(MENAFN- Khaleej Times) Published: Fri 22 Sep 2023, 4:12 PM
Watching The Great Indian Family (TGIF) gives rise to one thought: for how long should one applaud average story-telling, simplistic narratives and convenient plot coincidences solely because they are well-intentioned? A few weeks back, we overlooked Jawan's monster-sized cinematic loopholes because it had style, pizzazz and a significant (some would say, brave) idea delivered with aplomb by a certain Shah Rukh Khan.
The Great Indian Family makes the same demand from us. The crux of Vicky Kaushal's family entertainer is an issue that has polarised India – Hindu-Muslim disunity. It talks about religion bravely, mentions words that have dominated WhatsApp chats and newsroom debates, and preaches about communal harmony. Much needed, no doubt, but the problem is that these extremely sensitive topics get the typical Bollywood, colour-washed treatment robbing them of their nuance or complexities. Thus, it's hard to take it seriously.
TGIF uses the super safe route to liberal, progressive thinking – a family comedy-drama set in the Indian heartland. Writer-Director Vijay Krishna Acharya zooms in on a fictitious town Balrampur (which looks curiously like Varanasi) where we are introduced to Ved Vyas Tripathi aka Billu aka Bhajan Kumar (Vicky Kaushal), a happy-go-lucky devotional singer and son of a respected Hindu priest (Kumud Mishra). Circumstances lead him to enter a Muslim-dominated area in his town. It's a culture shock for our devout Hindu boy but while ghettoisation is a sad reality of our times, here it is played out for laughs. It's okay because through Billu's discovery of India, the director perhaps wanted to convey the message that beyond the clothes, colours, modes of greeting and food, Hindus and Muslims share the same DNA.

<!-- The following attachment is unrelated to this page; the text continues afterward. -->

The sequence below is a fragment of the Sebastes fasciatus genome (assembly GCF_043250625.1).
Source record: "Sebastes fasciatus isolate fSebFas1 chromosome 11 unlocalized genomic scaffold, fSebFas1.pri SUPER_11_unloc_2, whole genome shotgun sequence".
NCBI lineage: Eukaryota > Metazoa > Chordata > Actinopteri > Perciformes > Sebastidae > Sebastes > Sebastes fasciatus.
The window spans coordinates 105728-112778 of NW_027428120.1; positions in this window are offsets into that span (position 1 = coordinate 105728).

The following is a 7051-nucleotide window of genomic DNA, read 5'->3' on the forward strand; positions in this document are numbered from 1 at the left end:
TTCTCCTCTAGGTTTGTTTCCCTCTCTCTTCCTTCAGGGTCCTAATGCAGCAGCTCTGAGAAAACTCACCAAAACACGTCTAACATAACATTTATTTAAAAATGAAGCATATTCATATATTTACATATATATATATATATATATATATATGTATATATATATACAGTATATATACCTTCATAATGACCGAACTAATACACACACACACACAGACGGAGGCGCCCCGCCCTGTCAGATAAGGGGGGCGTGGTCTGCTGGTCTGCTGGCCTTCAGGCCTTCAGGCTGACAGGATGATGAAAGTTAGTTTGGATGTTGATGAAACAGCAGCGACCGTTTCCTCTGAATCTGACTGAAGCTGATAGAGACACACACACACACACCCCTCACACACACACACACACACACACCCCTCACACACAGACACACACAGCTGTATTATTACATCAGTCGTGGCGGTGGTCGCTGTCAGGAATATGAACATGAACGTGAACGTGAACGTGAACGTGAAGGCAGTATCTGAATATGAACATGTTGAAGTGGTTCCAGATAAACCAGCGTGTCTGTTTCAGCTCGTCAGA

All is well in Billu's life until an earth shattering revelation about the possibility of him being a Muslim tears his family apart. How does he deal with his identity crisis? Will his once-loving family accept him? What impact does it have on a divided society?
The story of TGIF presented many interesting possibilities – what if, an extremely religious Hindu or Muslim, taught to 'otherise' and discriminate, actually belongs to that 'other community'? It could have been an indepth and even layered exploration of religion and identity but writer-director Vijay Krishna Acharya stays at the top of the sugarcoated layer. The film steers clear of any politics and takes care not to be offensive to anyone. Instead, the focus is on the families and some half-hearted villains in the form of a competitive priest and his son.
And that's a pity because there are references galore to the real villains in the entire issue – bigotry, fake news spread by social media, inherent biases and manipulations. It gives fleeting mentions to terms like Anti-Romeo squad, 'ghar wapsi', 'anti-national' etc. but that's as far as its politics goes.
The rest looks and feels synthetic. What feels real is Vicky Kaushal's sincere performance. He is charming, goofy and extremely likeable even in an under-developed role. Among the supporting cast, only Manoj Pahwa as a prejudiced uncle and Kumud Mishra as his humane father make an impression. Manushi Chillar, with a blue streak in her hair, is just there as eye candy.
In the Tripathi family, all issues are resolved through a ballot box, unimaginatively called 'democracy'. Perhaps it's the director's metaphoric plea to restore the true essence of democracy. And in the climax, Billu gives a rousing speech on religious unity that turns the tide in his favour with the end credits featuring a song with all parties singing together on the need for harmony. Sigh, if only real life was a Bollywood film!
Rating: 2.5 stars
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